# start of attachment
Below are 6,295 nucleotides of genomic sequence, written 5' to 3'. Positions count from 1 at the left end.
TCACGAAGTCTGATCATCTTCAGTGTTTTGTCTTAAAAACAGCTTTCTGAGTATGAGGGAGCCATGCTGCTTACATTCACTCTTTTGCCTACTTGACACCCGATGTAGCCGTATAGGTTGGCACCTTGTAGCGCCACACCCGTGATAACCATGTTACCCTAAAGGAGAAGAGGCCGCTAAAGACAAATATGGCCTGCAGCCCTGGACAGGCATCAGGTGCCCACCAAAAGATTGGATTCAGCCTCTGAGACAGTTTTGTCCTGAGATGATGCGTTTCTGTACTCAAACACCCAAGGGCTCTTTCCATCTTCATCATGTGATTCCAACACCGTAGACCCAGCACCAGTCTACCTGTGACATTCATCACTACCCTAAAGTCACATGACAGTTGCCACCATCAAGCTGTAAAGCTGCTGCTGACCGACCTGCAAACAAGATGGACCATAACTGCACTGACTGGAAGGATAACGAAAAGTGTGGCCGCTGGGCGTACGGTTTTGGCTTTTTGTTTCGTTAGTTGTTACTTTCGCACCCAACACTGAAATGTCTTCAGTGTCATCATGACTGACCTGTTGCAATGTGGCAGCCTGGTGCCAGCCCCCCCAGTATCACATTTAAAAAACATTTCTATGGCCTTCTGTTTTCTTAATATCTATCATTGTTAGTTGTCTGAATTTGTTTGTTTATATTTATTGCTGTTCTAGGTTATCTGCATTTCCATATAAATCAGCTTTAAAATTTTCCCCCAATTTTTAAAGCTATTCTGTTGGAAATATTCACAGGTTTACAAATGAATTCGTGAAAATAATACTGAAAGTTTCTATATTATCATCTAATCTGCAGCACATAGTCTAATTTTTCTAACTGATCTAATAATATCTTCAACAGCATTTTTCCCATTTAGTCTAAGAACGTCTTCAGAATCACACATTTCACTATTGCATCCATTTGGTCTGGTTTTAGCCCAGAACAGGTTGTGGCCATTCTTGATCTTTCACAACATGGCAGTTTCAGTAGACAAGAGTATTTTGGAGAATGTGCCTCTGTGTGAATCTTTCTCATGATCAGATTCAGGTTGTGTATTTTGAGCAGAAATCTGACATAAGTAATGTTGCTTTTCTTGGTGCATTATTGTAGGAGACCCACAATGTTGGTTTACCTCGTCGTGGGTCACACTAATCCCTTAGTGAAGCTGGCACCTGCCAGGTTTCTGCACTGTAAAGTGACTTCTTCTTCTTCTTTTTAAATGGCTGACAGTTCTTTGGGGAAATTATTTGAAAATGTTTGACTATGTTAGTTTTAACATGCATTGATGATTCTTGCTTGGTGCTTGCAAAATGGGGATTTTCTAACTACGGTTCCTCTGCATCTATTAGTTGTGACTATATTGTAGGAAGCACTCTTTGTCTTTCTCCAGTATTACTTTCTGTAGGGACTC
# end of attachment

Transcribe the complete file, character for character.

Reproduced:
Below are 6,295 nucleotides of genomic sequence, written 5' to 3'. Positions count from 1 at the left end.
TCACGAAGTCTGATCATCTTCAGTGTTTTGTCTTAAAAACAGCTTTCTGAGTATGAGGGAGCCATGCTGCTTACATTCACTCTTTTGCCTACTTGACACCCGATGTAGCCGTATAGGTTGGCACCTTGTAGCGCCACACCCGTGATAACCATGTTACCCTAAAGGAGAAGAGGCCGCTAAAGACAAATATGGCCTGCAGCCCTGGACAGGCATCAGGTGCCCACCAAAAGATTGGATTCAGCCTCTGAGACAGTTTTGTCCTGAGATGATGCGTTTCTGTACTCAAACACCCAAGGGCTCTTTCCATCTTCATCATGTGATTCCAACACCGTAGACCCAGCACCAGTCTACCTGTGACATTCATCACTACCCTAAAGTCACATGACAGTTGCCACCATCAAGCTGTAAAGCTGCTGCTGACCGACCTGCAAACAAGATGGACCATAACTGCACTGACTGGAAGGATAACGAAAAGTGTGGCCGCTGGGCGTACGGTTTTGGCTTTTTGTTTCGTTAGTTGTTACTTTCGCACCCAACACTGAAATGTCTTCAGTGTCATCATGACTGACCTGTTGCAATGTGGCAGCCTGGTGCCAGCCCCCCCAGTATCACATTTAAAAAACATTTCTATGGCCTTCTGTTTTCTTAATATCTATCATTGTTAGTTGTCTGAATTTGTTTGTTTATATTTATTGCTGTTCTAGGTTATCTGCATTTCCATATAAATCAGCTTTAAAATTTTCCCCCAATTTTTAAAGCTATTCTGTTGGAAATATTCACAGGTTTACAAATGAATTCGTGAAAATAATACTGAAAGTTTCTATATTATCATCTAATCTGCAGCACATAGTCTAATTTTTCTAACTGATCTAATAATATCTTCAACAGCATTTTTCCCATTTAGTCTAAGAACGTCTTCAGAATCACACATTTCACTATTGCATCCATTTGGTCTGGTTTTAGCCCAGAACAGGTTGTGGCCATTCTTGATCTTTCACAACATGGCAGTTTCAGTAGACAAGAGTATTTTGGAGAATGTGCCTCTGTGTGAATCTTTCTCATGATCAGATTCAGGTTGTGTATTTTGAGCAGAAATCTGACATAAGTAATGTTGCTTTTCTTGGTGCATTATTGTAGGAGACCCACAATGTTGGTTTACCTCGTCGTGGGTCACACTAATCCCTTAGTGAAGCTGGCACCTGCCAGGTTTCTGCACTGTAAAGTGACTTCTTCTTCTTCTTTTTAAATGGCTGACAGTTCTTTGGGGAAATTATTTGAAAATGTTTGACTATGTTAGTTTTAACATGCATTGATGATTCTTGCTTGGTGCTTGCAAAATGGGGATTTTCTAACTACGGTTCCTCTGCATCTATTAGTTGTGACTATATTGTAGGAAGCACTCTTTGTCTTTCTCCAGTATTACTTTCTGTAGGGACTC